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How to Find the Right Type of Lawyer for Your Case

14th August 2019

No one ever plans to get into legal trouble, and most of us try to avoid situations that might ultimately end up in the courthouse. However, even if you do everything right, you might have found yourself needing to consult with a lawyer. If you don’t have any prior experience with the legal system, the array of lawyers and services available to you can be overwhelming.

This quick guide covers the most common types of lawyer in the UK. If you aren’t sure which type of lawyer you need, this guide will hopefully point you in the right direction.


Solicitors are usually the first port of call for any citizens who need legal advice but don’t know where to go. If you are uncertain, the Citizens Advice Bureau is really helpful and friendly, and they will be able to direct you towards more specialised legal services if you require them. However, for general non-specialist legal advice, or situations where the CAB aren’t sure where to send you, solicitors will provide general advice.

Solicitors, like other types of lawyer, will often specialise in a specific area or areas. Others, like this solicitor in Bristol at, who offer a range of legal services with different members of the team having their own specialties.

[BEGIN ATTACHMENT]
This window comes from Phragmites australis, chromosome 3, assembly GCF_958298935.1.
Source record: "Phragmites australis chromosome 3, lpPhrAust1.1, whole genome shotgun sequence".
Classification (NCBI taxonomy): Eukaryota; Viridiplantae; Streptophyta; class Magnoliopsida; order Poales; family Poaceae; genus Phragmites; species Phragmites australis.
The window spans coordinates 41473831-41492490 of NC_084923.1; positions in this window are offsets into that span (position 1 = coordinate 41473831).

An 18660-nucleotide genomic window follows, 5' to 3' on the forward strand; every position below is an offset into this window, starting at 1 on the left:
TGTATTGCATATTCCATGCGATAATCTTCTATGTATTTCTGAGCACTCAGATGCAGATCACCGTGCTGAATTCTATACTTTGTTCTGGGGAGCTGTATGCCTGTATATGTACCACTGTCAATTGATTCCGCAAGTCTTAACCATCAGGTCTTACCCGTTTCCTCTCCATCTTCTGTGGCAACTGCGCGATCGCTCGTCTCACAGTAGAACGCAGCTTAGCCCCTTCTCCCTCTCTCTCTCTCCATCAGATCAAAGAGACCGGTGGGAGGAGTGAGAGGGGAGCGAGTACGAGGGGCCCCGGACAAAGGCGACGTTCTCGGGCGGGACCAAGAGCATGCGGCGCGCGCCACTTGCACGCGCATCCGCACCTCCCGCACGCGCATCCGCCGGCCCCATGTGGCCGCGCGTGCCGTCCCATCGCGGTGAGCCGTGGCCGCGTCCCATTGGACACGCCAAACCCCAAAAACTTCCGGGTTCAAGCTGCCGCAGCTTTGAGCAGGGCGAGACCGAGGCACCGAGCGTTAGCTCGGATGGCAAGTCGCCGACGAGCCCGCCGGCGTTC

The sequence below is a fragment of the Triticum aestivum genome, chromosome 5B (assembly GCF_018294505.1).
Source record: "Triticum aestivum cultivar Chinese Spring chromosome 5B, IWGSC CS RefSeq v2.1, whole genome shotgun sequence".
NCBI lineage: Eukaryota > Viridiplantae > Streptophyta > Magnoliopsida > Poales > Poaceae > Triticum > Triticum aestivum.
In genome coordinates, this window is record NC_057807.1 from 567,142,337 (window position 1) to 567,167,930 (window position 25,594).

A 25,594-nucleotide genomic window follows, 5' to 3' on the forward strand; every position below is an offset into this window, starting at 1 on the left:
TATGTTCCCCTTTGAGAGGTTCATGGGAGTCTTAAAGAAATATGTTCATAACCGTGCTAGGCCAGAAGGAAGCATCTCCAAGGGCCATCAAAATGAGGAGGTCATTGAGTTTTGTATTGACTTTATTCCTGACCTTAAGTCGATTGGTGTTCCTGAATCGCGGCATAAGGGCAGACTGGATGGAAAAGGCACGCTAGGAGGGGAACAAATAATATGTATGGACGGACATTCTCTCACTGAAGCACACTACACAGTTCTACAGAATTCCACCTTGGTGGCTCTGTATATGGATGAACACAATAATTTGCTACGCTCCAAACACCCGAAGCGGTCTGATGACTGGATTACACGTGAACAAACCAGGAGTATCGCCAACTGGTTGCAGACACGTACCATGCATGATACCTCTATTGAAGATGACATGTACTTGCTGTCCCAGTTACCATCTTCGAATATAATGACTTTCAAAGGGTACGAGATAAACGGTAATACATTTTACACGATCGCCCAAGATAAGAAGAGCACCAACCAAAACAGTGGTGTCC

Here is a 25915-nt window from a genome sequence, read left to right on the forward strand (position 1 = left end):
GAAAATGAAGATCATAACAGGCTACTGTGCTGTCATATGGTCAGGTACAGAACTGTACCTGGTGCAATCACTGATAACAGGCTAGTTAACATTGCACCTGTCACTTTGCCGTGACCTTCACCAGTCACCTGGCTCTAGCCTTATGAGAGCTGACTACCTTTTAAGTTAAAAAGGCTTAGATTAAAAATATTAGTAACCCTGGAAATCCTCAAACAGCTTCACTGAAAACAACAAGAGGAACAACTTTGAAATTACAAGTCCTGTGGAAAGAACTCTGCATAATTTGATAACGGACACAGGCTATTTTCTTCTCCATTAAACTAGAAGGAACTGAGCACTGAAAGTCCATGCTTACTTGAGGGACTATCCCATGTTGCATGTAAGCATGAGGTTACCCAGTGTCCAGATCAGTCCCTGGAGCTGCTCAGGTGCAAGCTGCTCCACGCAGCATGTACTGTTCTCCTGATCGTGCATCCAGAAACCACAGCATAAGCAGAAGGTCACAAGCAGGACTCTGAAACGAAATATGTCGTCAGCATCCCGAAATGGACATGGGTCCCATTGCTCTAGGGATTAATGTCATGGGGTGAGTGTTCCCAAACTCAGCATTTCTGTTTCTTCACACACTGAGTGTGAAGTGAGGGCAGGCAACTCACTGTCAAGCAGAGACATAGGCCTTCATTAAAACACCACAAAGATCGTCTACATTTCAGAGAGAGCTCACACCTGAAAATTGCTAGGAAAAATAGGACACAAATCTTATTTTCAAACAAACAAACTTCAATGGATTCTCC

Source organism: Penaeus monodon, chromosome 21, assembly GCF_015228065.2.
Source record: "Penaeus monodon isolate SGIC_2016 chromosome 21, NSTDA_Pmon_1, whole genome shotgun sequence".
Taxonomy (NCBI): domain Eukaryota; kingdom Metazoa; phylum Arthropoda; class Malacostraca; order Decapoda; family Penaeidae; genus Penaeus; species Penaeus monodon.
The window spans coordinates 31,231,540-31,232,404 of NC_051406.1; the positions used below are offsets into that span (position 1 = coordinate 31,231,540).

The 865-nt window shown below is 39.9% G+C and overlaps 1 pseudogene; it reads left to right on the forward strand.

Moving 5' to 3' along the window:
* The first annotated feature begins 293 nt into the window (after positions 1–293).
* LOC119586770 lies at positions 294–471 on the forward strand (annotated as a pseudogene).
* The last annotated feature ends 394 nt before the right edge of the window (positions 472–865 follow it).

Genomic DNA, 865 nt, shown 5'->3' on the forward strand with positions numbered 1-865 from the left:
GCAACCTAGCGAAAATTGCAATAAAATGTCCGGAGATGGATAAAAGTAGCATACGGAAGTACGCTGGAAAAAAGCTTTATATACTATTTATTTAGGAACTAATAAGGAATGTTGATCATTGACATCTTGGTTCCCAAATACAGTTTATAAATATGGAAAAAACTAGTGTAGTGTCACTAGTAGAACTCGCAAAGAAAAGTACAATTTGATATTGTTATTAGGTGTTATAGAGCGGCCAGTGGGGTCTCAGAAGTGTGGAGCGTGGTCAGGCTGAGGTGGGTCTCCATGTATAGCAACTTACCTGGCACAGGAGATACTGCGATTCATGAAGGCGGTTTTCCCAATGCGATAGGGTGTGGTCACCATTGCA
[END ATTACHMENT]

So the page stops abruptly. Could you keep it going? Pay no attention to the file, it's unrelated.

The body responsible for regulating solicitors is the Solicitors Regulation Authority. The SAR sets the minimum requirements for qualifying as a solicitor. In order to qualify, solicitors will need to be able to demonstrate their vocational and academic abilities.

Legal Executives

Legal executives used to be known as chartered legal executives. Unlike solicitors, legal executives are only licensed to practice specific areas of law and are regulated by a different body to solicitors – the Chartered Institute of Legal Executives – but are similarly required to demonstrate a sufficient level of competence.


It is unlikely that you will hire a barrister yourself, as they are nearly always hired by solicitors to assist with your case. Whereas solicitors and other lawyers will generally work for a large law firm or operate as a partner within their own firm, barristers are usually freelancers that operate in chambers.

A chamber is simply a group of barristers who share costs and expenses, often working from the same physical space but operating individually.

Barristers often advise solicitors, especially when they are faced with a tricky or niche area of law that they aren’t familiar with. Unlike solicitors, barristers have rights of audience, meaning that they are able to represent their clients in the highest courts in the UK. Barristers are considerably rarer than solicitors and legal executives, and they have their own regulatory body – the Bar Standards Board.

When you are facing a potential legal battle, things can get very stressful very quickly. It is important that you find a lawyer you get along with and who you can talk to easily and openly about the specifics of your case. Once you’ve found the right lawyer, everything should get much easier.

Posted by Mark at 8:12pm

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